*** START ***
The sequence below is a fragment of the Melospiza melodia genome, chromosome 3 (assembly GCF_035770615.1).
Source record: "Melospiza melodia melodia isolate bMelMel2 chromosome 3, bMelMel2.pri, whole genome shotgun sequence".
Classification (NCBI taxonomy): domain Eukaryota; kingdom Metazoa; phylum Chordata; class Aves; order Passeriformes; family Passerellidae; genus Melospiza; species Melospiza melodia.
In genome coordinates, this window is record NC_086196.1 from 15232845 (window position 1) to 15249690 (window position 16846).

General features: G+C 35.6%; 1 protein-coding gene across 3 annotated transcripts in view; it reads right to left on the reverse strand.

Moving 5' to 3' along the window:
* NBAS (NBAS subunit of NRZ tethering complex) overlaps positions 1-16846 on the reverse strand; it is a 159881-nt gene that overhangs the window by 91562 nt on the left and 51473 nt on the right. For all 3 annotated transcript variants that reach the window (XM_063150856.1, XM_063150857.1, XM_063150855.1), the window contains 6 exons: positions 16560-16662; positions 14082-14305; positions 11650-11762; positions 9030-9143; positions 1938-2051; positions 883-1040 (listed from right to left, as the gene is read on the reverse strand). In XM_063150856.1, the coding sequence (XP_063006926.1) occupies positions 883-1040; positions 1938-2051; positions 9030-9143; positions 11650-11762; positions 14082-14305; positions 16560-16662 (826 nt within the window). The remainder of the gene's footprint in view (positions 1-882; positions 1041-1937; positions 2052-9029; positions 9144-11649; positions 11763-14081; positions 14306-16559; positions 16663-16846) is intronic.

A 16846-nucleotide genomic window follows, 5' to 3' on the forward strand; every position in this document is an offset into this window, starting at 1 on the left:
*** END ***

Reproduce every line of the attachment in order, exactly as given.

The sequence below is a fragment of the Melospiza melodia genome, chromosome 3 (assembly GCF_035770615.1).
Source record: "Melospiza melodia melodia isolate bMelMel2 chromosome 3, bMelMel2.pri, whole genome shotgun sequence".
Classification (NCBI taxonomy): domain Eukaryota; kingdom Metazoa; phylum Chordata; class Aves; order Passeriformes; family Passerellidae; genus Melospiza; species Melospiza melodia.
In genome coordinates, this window is record NC_086196.1 from 15232845 (window position 1) to 15249690 (window position 16846).

General features: G+C 35.6%; 1 protein-coding gene across 3 annotated transcripts in view; it reads right to left on the reverse strand.

Moving 5' to 3' along the window:
* NBAS (NBAS subunit of NRZ tethering complex) overlaps positions 1-16846 on the reverse strand; it is a 159881-nt gene that overhangs the window by 91562 nt on the left and 51473 nt on the right. For all 3 annotated transcript variants that reach the window (XM_063150856.1, XM_063150857.1, XM_063150855.1), the window contains 6 exons: positions 16560-16662; positions 14082-14305; positions 11650-11762; positions 9030-9143; positions 1938-2051; positions 883-1040 (listed from right to left, as the gene is read on the reverse strand). In XM_063150856.1, the coding sequence (XP_063006926.1) occupies positions 883-1040; positions 1938-2051; positions 9030-9143; positions 11650-11762; positions 14082-14305; positions 16560-16662 (826 nt within the window). The remainder of the gene's footprint in view (positions 1-882; positions 1041-1937; positions 2052-9029; positions 9144-11649; positions 11763-14081; positions 14306-16559; positions 16663-16846) is intronic.

A 16846-nucleotide genomic window follows, 5' to 3' on the forward strand; every position in this document is an offset into this window, starting at 1 on the left: